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The Unofficial LEGO Technic Builder’s Guide Reviewed By Conny Crisalli of Bookpleasures.com
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Conny Withay







Reviewer Conny Withay:Operating her own business in office management since 1991, Conny is an avid reader, volunteers reading the Bible to the elderly, and makes handmade jewelry. A cum laude graduate with a degree in art living in the Pacific Northwest, she is married with two sons, two daughter-in-laws, and one granddaughter.

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By Conny Withay
Published on November 19, 2012
 


Author: Pawet “Sariel” Kmiec
Publisher: No Starch Press
ISBN: 978-1-59327-434-4




Author: Pawet “Sariel” Kmiec
Publisher: No Starch Press
ISBN: 978-1-59327-434-4

Creating something new and seeing it work the way you intended it to is far more rewarding than building even the coolest LEGO set ever released,” author Pawet “Sariel” Kmiec enthusiastically states in the preface of his book, The Unofficial LEGO Technic Builder’s Guide.

At three hundred and thirty-three pages, this letter-size paperback book is for those “techies” in the world that are fixated and fascinated with LEGO’s Technic building, having a passion and addiction for creating and enhancing toy models. With one page of brief table of contents, any true LEGO hobbyist will be instantly absorbed with the next seven pages that are just the detailed breakdown of its contents before even entering the world of bricks. With the building techniques being the focus, this is not a manual of building finished models but the ins and outs of the internal workings that produce the complicated simulations. Most of the pictures are technical airbrushed drawings with some actual photographs that for some reason, sometimes include a real mouse.

Sariel, a Polish LEGO Technic enthusiast started his twenty-year interest as a child when his parents gave him is first “Toy of the Century,” the LEGO brick.  He readily encourages the reader should explore on his or her own topics he omitted from the book, if that could possibly be true with the extensive detail to his chapter discussions.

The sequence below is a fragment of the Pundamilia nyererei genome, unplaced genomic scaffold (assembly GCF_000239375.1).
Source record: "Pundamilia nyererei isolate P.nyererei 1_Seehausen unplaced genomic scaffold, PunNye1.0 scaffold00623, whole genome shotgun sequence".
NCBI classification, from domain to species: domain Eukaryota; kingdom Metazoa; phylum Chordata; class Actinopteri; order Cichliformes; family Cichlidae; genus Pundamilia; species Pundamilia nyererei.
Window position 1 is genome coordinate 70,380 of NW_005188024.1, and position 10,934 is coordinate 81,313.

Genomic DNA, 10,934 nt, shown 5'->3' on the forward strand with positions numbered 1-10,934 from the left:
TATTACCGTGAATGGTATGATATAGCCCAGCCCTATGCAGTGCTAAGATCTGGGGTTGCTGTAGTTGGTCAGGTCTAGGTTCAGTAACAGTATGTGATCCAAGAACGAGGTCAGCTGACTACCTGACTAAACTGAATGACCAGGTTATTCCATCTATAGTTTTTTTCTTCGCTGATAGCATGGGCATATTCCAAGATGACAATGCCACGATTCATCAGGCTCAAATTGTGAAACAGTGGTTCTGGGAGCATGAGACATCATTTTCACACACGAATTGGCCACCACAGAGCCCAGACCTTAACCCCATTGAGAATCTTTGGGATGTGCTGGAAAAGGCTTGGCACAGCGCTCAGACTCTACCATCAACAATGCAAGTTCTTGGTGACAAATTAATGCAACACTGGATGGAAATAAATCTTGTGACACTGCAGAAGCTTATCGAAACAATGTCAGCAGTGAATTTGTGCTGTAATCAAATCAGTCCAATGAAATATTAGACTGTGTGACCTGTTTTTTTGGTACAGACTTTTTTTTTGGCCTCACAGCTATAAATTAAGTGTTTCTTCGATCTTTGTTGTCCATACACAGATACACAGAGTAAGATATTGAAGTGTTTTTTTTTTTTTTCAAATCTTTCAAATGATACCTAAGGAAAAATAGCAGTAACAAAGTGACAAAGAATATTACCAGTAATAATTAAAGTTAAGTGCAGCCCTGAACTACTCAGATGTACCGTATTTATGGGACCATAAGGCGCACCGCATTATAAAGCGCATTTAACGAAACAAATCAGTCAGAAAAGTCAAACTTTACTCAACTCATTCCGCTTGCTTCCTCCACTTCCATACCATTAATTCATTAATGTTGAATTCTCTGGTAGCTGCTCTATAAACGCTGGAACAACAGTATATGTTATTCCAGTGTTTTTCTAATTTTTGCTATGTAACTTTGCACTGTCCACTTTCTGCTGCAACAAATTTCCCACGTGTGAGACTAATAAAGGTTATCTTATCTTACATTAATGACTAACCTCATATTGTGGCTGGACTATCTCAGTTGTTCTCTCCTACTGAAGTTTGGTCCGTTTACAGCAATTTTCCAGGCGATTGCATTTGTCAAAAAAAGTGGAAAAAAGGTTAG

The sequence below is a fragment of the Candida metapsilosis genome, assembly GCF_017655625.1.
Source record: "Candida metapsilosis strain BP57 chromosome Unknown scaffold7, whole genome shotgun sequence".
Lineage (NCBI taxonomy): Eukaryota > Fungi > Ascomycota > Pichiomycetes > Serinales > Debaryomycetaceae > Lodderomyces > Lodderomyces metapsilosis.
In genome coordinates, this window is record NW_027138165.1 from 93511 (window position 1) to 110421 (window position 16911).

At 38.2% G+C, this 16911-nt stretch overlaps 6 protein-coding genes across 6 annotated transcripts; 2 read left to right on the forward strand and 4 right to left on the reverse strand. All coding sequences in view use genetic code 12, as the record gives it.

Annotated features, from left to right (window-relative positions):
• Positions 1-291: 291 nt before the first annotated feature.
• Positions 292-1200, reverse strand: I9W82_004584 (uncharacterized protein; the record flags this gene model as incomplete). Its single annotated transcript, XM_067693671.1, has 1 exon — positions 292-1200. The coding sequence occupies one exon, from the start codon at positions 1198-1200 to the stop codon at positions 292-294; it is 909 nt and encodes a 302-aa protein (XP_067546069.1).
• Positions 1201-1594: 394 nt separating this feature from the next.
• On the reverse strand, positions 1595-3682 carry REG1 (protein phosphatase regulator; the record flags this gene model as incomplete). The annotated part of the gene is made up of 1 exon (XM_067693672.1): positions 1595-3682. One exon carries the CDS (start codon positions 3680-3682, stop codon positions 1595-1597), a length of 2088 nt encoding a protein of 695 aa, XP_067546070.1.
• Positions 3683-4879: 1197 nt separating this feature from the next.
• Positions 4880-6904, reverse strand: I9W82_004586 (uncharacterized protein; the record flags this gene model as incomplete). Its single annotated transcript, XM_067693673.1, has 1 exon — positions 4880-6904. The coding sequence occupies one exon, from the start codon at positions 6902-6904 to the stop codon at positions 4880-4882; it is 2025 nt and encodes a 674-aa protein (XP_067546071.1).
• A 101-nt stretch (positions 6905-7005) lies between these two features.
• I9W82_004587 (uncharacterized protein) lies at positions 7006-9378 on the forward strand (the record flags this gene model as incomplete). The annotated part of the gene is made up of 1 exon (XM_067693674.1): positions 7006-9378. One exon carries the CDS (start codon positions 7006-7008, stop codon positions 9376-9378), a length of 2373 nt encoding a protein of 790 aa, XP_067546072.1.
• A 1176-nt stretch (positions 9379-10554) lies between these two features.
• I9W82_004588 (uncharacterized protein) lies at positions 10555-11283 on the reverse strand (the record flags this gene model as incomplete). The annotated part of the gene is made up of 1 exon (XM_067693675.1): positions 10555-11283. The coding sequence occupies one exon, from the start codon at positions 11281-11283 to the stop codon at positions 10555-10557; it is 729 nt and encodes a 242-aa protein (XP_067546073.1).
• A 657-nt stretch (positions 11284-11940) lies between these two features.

Broken down into five parts and starting with the basics, speed, torque, power and friction are dissected, moving on to the Technic bricks, pins, beams and studs.  Entire chapters are dedicated to the description, use and pros and cons of studs, axles, gears, chains, levers, mechanical solutions, pneumatics, and motors before explaining advanced mechanics such as wheeled steering and suspensions, transmissions, adders and sub-tractors. The final part has model form verses function, scaling and the building process, ending with a seven page index.

One of the more interesting chapters is on building strong models, referencing why things fall apart, how to find weak links, how to understand where to reinforce and the right way to reinforce that include topics on differential casings, worm gear casings and load-bearing structures. When choosing and building a model, the author stresses to ask oneself “can I make it work well, can I make it look good and can I find sufficient reference material to accurately model this object.”

Although this extensive textbook is not for the LEGO Technic novice nor does it have complete step by step instructions, it uses more of the common brick units and pieces for its Technic building and is a good source to go to for learning how to create one’s own model.  It is too bad these mechanisms, solutions and systems cannot be made into full-size, workable LEGO cars, trucks, planes, trains and off-road vehicles like the miniature ones shown in the book.


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